(Top) - Original images. (Bottom) - Residuals images after GALFIT (F160W) and PyGFIT modeling (R,J,[3.6]).

The Python Galaxy Fitter (PyGFIT) is a code designed to yield matched photometry for multiresolution data sets. In an era where quantitative morphological fitting is commonplace and automated, we have designed PyGFIT with the aim of providing fast, easy, and robust matched photometry for data sets where quantitative morphologies have already been derived from the highest resolution imaging. The code is described in detail in an upcoming paper (Mancone et al. 2013, in prep). This paper also discusses issues such as morphological k­corrections of which the user should be aware. Here we aim to provide a cookbook to guide users through the process from start to finish. In this example we assume that the quantitative morphologies will be derived with Galapagos/GALFIT, which is currently the most commonly used combination for automated quantitative morphologies. The PyGFIT code is sufficiently general however that it can handle any analytic parameterizations of galaxy structure through the inclusion of additional modules beyond the current Sersic and point source models. We encourage users who either develop or need additional structural models to contact us.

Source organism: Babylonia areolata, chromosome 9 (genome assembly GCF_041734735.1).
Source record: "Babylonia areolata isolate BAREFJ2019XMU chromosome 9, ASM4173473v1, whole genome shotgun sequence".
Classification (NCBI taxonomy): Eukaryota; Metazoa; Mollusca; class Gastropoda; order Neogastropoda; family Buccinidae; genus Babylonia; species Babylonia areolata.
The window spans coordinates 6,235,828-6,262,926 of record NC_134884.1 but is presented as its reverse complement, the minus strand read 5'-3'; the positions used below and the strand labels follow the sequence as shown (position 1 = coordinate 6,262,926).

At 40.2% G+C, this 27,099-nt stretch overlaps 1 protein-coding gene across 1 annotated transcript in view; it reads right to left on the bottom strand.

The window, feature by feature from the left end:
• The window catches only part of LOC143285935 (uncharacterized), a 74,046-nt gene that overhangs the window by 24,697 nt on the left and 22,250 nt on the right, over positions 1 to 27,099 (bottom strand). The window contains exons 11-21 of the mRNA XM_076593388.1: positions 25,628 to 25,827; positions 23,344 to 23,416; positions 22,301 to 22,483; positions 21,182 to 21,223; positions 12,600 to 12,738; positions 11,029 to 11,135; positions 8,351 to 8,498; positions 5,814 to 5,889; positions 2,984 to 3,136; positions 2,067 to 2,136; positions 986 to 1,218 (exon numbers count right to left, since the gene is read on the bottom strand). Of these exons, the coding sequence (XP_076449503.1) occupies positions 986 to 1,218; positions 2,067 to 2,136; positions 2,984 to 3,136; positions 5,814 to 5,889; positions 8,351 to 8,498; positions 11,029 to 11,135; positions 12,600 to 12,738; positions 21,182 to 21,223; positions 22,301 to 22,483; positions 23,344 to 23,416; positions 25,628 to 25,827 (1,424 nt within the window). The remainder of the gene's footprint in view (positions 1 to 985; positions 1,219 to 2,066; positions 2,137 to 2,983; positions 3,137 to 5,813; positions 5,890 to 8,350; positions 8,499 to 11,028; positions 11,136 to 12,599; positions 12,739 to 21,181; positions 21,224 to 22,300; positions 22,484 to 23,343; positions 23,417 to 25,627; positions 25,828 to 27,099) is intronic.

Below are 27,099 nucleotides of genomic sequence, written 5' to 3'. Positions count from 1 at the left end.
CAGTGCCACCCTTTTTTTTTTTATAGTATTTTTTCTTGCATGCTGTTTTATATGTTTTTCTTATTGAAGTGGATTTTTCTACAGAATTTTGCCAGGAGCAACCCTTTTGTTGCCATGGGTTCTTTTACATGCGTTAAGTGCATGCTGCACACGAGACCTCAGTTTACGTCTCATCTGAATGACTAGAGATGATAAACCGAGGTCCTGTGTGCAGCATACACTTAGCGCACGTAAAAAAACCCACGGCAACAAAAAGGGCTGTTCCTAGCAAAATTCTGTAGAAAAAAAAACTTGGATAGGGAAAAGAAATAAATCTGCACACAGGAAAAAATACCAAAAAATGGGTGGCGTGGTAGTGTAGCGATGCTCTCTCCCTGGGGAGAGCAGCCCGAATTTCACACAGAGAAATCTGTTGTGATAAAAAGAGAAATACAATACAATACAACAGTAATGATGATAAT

Source Code

The code can be downloaded here. A PyGFit example is also available for testing the installation, along with the complete expected output .

The following python libraries must be installed prior to pygfit: scipy, numpy, maplotlib, and pyfits. The first three can be found at the Scipy web page; while STScI hosts the Pyfits web page.

Installation of SExtractor (Bertin & Arnouts 1996) is also required. Mac users wishing to install SExtractor may wish to look at the following pages:
Scisoft OSX (distribution includes SExtractor) (Notes on installation on OS X 10.7)


In addition to the paper there is a cookbook to aid first time PyGFIT users. It can be found here.